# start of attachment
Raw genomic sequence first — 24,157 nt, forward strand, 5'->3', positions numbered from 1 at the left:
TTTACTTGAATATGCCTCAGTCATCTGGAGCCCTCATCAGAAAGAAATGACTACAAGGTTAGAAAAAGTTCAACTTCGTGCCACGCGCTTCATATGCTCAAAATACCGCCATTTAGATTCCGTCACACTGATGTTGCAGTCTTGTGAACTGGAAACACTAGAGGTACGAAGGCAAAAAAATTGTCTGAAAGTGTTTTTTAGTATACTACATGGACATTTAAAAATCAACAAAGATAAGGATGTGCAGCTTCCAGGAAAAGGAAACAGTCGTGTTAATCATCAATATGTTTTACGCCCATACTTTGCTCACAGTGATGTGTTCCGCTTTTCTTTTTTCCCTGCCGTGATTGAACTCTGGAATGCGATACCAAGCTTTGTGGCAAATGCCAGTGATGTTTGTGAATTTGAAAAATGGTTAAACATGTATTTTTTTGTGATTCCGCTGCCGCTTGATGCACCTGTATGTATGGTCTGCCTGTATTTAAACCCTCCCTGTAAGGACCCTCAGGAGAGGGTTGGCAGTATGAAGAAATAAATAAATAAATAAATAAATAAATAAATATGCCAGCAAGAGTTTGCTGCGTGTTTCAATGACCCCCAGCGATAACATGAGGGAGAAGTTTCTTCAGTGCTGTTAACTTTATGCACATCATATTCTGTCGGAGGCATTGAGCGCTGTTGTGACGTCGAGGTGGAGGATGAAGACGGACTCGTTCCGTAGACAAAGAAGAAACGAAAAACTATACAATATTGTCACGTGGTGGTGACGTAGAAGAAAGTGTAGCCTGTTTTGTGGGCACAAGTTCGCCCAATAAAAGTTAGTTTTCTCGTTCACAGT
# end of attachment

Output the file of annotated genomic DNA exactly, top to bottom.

Raw genomic sequence first — 24,157 nt, forward strand, 5'->3', positions numbered from 1 at the left:
TTTACTTGAATATGCCTCAGTCATCTGGAGCCCTCATCAGAAAGAAATGACTACAAGGTTAGAAAAAGTTCAACTTCGTGCCACGCGCTTCATATGCTCAAAATACCGCCATTTAGATTCCGTCACACTGATGTTGCAGTCTTGTGAACTGGAAACACTAGAGGTACGAAGGCAAAAAAATTGTCTGAAAGTGTTTTTTAGTATACTACATGGACATTTAAAAATCAACAAAGATAAGGATGTGCAGCTTCCAGGAAAAGGAAACAGTCGTGTTAATCATCAATATGTTTTACGCCCATACTTTGCTCACAGTGATGTGTTCCGCTTTTCTTTTTTCCCTGCCGTGATTGAACTCTGGAATGCGATACCAAGCTTTGTGGCAAATGCCAGTGATGTTTGTGAATTTGAAAAATGGTTAAACATGTATTTTTTTGTGATTCCGCTGCCGCTTGATGCACCTGTATGTATGGTCTGCCTGTATTTAAACCCTCCCTGTAAGGACCCTCAGGAGAGGGTTGGCAGTATGAAGAAATAAATAAATAAATAAATAAATAAATAAATATGCCAGCAAGAGTTTGCTGCGTGTTTCAATGACCCCCAGCGATAACATGAGGGAGAAGTTTCTTCAGTGCTGTTAACTTTATGCACATCATATTCTGTCGGAGGCATTGAGCGCTGTTGTGACGTCGAGGTGGAGGATGAAGACGGACTCGTTCCGTAGACAAAGAAGAAACGAAAAACTATACAATATTGTCACGTGGTGGTGACGTAGAAGAAAGTGTAGCCTGTTTTGTGGGCACAAGTTCGCCCAATAAAAGTTAGTTTTCTCGTTCACAGT